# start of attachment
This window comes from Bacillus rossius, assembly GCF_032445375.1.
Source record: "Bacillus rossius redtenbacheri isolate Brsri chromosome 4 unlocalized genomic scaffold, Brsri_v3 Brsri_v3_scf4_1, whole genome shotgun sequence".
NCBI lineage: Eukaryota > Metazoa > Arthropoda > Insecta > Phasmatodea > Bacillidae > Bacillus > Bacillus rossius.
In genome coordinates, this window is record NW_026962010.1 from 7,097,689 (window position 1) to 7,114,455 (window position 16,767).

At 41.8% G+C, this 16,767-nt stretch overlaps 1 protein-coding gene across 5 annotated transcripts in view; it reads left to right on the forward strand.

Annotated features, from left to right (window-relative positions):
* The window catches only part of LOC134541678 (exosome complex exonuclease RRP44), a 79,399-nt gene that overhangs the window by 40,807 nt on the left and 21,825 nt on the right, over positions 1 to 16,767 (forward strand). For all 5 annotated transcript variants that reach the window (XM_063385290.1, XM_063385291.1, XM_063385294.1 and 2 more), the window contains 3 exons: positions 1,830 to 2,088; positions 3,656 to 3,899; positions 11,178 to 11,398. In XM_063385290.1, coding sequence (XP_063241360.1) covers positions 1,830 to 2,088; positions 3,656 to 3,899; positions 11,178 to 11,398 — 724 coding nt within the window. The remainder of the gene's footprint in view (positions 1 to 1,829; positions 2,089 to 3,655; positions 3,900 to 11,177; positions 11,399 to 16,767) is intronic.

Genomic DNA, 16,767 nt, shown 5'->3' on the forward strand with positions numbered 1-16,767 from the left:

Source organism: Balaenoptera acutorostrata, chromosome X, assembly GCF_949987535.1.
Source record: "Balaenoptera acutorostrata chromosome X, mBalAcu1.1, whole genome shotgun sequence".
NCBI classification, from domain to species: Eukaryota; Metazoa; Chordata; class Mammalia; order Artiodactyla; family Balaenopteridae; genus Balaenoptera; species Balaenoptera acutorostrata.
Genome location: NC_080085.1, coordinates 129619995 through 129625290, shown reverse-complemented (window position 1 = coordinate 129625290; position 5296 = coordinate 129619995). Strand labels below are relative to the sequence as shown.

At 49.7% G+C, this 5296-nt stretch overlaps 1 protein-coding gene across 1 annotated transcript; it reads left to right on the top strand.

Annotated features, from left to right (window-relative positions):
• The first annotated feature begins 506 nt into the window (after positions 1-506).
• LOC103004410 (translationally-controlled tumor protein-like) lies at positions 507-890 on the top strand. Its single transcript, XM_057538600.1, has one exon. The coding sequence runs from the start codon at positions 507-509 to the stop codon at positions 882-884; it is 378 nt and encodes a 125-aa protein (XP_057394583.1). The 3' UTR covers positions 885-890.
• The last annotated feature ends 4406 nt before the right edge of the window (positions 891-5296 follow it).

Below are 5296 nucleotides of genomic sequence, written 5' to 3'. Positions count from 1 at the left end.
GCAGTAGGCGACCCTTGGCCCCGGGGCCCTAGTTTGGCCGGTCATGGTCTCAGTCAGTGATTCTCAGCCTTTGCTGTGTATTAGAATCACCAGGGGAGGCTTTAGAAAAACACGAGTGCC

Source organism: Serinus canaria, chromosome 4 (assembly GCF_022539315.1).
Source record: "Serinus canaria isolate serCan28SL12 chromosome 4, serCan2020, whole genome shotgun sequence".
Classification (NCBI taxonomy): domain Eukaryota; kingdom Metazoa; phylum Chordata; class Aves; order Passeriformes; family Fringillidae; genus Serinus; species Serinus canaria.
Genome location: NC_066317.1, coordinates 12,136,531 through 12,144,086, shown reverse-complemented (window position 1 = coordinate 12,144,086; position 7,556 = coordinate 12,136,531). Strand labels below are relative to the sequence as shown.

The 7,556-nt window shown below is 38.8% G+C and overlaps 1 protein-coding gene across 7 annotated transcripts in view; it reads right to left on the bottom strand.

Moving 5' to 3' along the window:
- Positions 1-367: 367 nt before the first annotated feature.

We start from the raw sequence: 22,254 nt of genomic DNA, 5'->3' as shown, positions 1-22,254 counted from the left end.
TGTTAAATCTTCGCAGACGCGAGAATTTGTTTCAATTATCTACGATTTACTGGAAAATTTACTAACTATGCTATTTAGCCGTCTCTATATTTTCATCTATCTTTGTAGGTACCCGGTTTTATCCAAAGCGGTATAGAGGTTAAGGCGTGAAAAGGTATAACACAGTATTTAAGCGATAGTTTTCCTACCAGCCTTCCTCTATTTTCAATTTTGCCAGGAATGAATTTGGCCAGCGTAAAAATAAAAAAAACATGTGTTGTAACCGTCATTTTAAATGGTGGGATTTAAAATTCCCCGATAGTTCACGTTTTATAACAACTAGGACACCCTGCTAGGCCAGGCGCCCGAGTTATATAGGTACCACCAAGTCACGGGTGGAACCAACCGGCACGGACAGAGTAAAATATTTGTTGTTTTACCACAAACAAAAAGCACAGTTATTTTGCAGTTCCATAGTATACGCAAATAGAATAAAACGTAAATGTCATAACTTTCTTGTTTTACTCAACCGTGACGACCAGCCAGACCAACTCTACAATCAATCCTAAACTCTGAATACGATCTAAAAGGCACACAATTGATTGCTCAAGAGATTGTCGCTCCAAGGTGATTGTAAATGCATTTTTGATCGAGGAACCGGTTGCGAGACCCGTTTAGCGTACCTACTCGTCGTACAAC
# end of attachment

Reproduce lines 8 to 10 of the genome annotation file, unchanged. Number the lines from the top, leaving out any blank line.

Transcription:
Genomic DNA, 16,767 nt, shown 5'->3' on the forward strand with positions numbered 1-16,767 from the left:

Source organism: Balaenoptera acutorostrata, chromosome X, assembly GCF_949987535.1.
Source record: "Balaenoptera acutorostrata chromosome X, mBalAcu1.1, whole genome shotgun sequence".